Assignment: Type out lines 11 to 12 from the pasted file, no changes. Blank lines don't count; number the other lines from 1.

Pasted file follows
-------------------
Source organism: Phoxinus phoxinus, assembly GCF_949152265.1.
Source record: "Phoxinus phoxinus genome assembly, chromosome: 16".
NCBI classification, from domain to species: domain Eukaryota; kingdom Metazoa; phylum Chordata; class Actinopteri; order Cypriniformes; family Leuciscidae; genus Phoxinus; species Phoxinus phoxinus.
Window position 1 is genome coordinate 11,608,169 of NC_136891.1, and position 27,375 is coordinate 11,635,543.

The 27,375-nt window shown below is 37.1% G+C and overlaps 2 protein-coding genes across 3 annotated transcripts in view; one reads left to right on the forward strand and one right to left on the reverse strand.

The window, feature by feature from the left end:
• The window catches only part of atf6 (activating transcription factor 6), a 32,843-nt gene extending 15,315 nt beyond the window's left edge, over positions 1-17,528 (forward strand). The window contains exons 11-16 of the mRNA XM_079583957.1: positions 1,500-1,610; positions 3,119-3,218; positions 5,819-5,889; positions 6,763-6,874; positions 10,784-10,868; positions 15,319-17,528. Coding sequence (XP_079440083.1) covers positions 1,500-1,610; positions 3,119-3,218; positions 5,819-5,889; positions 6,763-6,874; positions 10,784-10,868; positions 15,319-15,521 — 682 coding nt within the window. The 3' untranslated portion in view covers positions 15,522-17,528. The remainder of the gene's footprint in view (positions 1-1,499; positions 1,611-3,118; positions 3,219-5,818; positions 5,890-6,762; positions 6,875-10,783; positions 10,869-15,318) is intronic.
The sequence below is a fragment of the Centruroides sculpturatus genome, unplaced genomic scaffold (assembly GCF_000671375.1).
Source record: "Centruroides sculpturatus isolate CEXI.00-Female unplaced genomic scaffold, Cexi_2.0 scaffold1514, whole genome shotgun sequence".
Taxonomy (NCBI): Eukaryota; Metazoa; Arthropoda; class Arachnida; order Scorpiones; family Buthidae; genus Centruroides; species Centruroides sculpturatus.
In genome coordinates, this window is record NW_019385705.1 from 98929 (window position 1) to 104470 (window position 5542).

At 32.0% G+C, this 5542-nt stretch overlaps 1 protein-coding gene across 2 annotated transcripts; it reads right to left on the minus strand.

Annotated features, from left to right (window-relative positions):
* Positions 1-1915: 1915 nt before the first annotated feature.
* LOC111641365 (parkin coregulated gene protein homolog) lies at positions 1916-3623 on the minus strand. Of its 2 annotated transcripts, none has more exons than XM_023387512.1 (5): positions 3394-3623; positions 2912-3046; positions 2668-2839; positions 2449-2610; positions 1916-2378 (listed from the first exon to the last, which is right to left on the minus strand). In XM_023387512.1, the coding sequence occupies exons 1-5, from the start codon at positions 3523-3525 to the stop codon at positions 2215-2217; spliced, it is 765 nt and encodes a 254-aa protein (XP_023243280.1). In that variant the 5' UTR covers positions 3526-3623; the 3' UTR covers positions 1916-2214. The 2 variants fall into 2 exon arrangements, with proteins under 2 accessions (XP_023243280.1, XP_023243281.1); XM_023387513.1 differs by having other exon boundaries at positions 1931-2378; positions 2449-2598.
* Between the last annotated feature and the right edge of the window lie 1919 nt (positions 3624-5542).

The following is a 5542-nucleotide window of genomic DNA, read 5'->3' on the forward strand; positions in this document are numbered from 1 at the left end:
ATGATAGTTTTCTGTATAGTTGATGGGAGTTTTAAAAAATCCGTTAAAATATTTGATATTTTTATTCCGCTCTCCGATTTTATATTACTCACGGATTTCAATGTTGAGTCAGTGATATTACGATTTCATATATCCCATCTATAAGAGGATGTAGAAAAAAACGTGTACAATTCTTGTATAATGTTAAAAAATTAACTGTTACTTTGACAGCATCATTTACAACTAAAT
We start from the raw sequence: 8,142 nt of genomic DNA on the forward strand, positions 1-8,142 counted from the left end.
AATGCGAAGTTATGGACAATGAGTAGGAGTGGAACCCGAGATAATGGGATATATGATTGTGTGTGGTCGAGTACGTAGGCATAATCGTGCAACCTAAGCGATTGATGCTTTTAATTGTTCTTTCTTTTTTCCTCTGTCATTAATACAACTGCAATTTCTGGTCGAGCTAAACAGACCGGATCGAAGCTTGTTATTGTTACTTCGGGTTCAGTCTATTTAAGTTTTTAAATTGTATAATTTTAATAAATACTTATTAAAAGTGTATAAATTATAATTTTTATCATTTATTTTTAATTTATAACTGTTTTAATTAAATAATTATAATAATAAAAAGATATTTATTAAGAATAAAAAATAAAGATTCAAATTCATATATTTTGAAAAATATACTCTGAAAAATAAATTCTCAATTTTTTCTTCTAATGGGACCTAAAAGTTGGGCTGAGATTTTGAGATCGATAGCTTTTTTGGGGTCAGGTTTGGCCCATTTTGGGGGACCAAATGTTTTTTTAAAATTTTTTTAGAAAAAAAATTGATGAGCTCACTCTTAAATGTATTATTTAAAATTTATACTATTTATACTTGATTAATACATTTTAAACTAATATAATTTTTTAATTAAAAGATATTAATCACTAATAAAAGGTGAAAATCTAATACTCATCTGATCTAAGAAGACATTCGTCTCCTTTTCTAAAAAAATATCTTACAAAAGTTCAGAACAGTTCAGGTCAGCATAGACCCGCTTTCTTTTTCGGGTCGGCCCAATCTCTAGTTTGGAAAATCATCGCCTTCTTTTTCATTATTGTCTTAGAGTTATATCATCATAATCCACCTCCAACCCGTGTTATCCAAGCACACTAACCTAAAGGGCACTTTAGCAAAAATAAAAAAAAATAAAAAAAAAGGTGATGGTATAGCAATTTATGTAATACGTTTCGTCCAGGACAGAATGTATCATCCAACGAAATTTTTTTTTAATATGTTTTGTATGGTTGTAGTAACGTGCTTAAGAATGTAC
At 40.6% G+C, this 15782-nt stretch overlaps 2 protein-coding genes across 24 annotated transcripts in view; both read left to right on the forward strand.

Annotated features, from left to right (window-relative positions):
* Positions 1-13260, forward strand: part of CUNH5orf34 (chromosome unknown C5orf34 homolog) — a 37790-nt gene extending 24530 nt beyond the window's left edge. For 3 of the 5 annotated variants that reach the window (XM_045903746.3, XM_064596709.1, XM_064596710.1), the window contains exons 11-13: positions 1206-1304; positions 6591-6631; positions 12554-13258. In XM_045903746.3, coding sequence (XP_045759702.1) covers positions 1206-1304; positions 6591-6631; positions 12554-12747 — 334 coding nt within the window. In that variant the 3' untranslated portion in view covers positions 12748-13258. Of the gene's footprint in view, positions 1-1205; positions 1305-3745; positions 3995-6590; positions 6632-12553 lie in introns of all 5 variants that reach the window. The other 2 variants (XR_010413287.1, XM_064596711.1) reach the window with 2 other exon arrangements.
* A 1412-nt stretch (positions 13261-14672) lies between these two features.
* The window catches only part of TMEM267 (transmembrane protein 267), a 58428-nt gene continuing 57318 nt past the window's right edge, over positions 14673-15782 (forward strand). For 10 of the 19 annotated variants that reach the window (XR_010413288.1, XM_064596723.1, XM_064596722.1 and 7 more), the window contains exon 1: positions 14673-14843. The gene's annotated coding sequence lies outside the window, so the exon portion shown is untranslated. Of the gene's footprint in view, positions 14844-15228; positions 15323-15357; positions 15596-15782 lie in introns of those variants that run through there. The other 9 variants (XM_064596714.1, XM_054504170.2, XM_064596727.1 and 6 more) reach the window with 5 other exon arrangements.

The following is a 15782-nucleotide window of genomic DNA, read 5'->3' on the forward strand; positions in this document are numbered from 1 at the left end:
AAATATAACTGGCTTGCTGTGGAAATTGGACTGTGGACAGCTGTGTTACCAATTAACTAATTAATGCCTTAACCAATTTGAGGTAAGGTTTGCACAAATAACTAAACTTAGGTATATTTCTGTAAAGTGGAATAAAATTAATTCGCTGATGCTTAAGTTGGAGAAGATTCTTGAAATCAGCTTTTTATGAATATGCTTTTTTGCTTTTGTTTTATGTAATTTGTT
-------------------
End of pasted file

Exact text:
In genome coordinates, this window is record NW_019385705.1 from 98929 (window position 1) to 104470 (window position 5542).

At 32.0% G+C, this 5542-nt stretch overlaps 1 protein-coding gene across 2 annotated transcripts; it reads right to left on the minus strand.